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Photo: “Palace balcany Unirii view“, by Simon Laird licensed under CC BY-SA 2.5. Hue modified from the original

Kiss, Tamás, and István Gergő Székely. “Populism on the Semi-Periphery: Some Considerations for Understanding the Anti-Corruption Discourse in Romania.” Problems of Post-Communism (2021): 1-14.


The article analyzes why and how anti-corruption has become a quasi-hegemonic metanarrative and identity marker of urban middle classes in Romania, and argues that it is part of a complex identity discourse that is in essence populist.  It pits “the People” against the elites, it displays an exclusionary character, and the hostility toward elected institutions is also present. While scholarly accounts rarely associate Romanian anti-corruption discourse with populism (because of its putative “progressivism”), we argue that it should be regarded as a prominent example of a new form of populism emerging on the semi-peripheries of the Western core.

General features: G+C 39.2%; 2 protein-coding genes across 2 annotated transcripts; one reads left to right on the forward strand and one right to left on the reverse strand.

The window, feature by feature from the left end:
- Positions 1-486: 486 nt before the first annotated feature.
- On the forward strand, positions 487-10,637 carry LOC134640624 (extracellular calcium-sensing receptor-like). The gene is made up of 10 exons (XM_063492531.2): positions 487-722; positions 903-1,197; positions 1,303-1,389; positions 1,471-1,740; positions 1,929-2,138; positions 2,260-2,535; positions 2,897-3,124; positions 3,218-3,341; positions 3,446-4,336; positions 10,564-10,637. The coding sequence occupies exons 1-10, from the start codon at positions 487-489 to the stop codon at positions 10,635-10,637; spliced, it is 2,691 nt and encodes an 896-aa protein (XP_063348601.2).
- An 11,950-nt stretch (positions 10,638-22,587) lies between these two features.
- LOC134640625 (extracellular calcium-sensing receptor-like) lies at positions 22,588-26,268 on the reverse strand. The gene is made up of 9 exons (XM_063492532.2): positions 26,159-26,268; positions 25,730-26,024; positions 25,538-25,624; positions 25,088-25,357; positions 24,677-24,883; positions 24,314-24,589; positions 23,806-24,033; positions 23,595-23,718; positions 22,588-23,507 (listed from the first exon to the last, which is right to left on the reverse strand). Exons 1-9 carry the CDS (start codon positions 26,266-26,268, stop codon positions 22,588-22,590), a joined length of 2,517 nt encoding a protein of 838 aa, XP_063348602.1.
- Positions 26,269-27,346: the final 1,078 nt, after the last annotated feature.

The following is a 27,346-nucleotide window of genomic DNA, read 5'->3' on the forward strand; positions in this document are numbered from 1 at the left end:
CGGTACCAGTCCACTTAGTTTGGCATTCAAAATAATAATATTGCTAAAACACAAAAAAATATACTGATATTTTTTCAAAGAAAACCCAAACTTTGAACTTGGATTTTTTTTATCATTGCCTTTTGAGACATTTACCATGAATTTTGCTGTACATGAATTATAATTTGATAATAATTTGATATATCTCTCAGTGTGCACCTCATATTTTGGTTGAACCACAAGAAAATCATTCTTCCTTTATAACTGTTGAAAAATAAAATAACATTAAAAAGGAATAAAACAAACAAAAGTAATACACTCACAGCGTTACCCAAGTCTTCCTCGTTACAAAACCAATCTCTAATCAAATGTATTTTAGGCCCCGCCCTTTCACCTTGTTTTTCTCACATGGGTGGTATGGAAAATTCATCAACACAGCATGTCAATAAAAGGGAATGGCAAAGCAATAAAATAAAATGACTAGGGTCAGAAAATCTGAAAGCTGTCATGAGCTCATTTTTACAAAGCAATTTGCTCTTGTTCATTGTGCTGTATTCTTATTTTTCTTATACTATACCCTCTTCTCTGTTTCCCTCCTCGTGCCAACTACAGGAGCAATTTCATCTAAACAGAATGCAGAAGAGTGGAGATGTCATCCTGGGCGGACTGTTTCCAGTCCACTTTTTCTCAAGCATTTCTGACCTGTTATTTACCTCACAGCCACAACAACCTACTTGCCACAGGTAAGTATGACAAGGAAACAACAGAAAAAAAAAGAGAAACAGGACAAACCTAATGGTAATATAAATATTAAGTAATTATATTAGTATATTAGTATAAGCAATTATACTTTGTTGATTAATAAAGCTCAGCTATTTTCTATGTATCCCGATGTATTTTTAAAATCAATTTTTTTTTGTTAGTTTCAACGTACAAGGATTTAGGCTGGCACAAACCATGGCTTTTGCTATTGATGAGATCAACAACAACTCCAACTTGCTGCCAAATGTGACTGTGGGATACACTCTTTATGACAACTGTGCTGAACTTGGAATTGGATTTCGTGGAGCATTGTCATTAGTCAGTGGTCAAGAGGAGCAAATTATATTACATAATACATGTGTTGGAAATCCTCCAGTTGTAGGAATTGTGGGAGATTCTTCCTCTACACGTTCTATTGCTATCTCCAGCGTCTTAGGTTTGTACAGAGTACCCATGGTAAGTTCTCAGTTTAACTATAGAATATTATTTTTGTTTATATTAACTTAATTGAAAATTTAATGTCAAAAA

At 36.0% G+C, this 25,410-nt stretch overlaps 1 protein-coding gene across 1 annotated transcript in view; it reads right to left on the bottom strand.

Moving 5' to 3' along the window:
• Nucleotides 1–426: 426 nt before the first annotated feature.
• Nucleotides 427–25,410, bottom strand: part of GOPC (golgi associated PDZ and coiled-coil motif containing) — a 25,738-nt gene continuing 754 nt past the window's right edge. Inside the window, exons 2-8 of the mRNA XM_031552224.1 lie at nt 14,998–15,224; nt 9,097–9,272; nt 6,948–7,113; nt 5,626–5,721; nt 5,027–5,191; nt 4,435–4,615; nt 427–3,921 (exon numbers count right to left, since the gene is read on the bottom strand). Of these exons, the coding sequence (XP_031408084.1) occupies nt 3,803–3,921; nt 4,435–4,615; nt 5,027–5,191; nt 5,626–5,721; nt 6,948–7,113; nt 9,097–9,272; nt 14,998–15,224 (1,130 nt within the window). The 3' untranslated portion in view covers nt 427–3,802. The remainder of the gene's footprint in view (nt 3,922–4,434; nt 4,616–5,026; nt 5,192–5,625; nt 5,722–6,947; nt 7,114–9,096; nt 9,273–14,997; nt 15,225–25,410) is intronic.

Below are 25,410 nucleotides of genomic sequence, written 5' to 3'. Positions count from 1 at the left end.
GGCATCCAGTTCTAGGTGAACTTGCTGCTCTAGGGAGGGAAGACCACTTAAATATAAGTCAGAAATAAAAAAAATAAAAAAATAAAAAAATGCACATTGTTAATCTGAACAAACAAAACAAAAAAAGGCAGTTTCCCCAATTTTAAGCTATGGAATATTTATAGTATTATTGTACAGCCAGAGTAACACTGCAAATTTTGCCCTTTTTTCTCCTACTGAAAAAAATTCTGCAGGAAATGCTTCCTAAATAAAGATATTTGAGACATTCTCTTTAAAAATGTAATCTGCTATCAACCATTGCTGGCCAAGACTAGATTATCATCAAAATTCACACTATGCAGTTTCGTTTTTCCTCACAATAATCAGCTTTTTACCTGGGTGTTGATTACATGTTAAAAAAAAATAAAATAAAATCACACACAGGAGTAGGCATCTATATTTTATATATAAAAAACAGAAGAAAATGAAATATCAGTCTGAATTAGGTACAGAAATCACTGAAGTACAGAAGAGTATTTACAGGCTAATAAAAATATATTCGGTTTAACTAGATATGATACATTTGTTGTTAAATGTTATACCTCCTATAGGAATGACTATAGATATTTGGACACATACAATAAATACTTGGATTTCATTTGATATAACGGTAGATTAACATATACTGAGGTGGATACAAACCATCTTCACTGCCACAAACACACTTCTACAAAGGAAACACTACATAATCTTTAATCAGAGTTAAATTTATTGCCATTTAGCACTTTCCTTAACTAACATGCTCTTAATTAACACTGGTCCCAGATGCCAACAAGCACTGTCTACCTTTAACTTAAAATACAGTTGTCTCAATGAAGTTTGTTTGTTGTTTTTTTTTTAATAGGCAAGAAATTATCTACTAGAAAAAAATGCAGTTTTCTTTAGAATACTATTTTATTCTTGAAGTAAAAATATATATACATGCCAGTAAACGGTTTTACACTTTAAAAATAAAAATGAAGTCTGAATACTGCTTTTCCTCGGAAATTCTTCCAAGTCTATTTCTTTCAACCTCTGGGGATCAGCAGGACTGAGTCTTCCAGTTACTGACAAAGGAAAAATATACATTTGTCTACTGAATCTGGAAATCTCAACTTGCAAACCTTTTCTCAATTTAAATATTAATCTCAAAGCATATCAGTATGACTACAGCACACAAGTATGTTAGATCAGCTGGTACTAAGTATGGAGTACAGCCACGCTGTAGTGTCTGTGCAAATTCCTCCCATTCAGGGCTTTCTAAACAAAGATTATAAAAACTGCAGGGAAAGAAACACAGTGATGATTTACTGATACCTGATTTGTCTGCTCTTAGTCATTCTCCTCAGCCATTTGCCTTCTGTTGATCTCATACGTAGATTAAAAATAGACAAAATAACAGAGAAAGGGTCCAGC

The Illiberalism Studies Program studies the different faces of illiberal politics and thought in today’s world, taking into account the diversity of their cultural context, their intellectual genealogy, the sociology of their popular support, and their implications on the international scene.